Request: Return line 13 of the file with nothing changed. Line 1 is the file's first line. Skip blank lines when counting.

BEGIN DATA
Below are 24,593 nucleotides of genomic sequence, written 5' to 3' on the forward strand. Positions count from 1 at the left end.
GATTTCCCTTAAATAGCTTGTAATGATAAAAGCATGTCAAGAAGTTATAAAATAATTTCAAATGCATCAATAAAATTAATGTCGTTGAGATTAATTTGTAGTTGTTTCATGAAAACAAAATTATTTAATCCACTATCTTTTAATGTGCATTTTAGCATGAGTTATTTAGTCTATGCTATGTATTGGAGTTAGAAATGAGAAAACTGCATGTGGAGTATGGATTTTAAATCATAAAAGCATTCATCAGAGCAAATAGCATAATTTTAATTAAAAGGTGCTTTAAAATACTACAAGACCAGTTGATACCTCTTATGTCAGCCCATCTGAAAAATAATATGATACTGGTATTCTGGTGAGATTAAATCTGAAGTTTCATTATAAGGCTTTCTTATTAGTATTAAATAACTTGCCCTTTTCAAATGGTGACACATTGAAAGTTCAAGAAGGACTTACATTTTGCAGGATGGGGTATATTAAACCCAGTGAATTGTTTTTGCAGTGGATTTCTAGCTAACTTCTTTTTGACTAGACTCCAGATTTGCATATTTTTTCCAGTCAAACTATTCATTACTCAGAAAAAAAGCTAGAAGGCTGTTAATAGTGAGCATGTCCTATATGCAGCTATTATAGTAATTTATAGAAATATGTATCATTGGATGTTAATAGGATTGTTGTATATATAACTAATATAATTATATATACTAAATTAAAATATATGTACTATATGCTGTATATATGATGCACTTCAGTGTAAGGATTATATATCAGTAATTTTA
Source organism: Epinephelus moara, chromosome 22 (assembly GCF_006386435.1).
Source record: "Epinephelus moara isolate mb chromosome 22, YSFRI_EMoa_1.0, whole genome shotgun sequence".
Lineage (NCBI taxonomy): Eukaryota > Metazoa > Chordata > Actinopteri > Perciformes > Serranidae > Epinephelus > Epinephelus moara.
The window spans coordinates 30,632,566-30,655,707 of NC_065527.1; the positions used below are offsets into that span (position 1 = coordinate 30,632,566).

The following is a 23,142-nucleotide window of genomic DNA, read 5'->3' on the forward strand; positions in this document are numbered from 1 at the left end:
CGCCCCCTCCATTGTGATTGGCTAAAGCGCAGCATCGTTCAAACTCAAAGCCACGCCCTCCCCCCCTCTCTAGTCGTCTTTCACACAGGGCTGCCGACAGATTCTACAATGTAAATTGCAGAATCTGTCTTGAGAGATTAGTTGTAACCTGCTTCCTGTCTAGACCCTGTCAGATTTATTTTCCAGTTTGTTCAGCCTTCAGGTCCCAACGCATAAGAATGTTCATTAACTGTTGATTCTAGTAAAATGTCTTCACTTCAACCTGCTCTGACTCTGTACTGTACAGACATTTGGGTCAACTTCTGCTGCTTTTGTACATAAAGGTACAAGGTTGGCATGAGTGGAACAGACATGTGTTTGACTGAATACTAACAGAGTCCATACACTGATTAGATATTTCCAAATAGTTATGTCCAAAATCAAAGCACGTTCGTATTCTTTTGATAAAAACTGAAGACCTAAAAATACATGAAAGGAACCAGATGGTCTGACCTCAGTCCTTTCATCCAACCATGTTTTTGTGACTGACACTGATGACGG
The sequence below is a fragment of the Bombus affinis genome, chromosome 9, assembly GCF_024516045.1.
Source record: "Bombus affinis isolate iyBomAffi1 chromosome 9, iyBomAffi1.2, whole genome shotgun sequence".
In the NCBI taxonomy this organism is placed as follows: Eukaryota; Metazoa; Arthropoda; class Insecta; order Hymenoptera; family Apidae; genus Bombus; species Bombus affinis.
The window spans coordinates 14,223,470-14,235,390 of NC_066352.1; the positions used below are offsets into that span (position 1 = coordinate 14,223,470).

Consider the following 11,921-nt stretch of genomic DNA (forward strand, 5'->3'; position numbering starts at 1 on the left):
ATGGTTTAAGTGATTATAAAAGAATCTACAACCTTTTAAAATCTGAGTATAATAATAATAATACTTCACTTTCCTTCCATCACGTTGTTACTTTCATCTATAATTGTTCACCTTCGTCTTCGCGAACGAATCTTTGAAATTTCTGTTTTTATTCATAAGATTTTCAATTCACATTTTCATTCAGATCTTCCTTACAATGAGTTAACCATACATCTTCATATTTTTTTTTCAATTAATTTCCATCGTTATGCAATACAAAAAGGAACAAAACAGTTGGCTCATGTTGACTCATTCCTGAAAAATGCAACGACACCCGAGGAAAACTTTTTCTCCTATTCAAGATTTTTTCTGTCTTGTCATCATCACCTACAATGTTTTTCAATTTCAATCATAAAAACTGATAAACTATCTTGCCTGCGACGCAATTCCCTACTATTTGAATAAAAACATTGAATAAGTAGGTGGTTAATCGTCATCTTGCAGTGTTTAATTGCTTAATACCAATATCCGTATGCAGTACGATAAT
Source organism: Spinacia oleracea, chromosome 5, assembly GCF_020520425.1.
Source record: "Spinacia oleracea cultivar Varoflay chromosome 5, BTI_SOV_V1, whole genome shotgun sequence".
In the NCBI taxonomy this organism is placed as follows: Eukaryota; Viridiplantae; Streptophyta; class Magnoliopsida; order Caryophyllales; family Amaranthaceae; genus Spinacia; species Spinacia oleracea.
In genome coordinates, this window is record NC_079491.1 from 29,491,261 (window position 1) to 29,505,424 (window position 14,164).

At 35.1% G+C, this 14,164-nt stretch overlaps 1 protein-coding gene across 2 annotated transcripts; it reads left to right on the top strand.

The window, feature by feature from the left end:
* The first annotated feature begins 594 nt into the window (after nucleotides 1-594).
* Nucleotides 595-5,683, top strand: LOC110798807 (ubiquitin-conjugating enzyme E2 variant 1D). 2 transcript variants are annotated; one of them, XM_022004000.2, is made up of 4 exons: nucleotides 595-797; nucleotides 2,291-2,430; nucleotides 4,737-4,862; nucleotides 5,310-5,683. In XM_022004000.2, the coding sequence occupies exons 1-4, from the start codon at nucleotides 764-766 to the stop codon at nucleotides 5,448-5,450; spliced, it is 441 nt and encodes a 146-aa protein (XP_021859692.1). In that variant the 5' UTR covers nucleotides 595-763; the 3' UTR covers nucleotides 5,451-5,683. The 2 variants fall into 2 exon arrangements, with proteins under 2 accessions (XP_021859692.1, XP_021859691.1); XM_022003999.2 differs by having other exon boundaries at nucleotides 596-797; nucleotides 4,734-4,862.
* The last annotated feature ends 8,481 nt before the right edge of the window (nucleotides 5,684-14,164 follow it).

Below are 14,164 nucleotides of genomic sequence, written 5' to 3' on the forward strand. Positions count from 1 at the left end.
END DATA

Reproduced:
Consider the following 11,921-nt stretch of genomic DNA (forward strand, 5'->3'; position numbering starts at 1 on the left):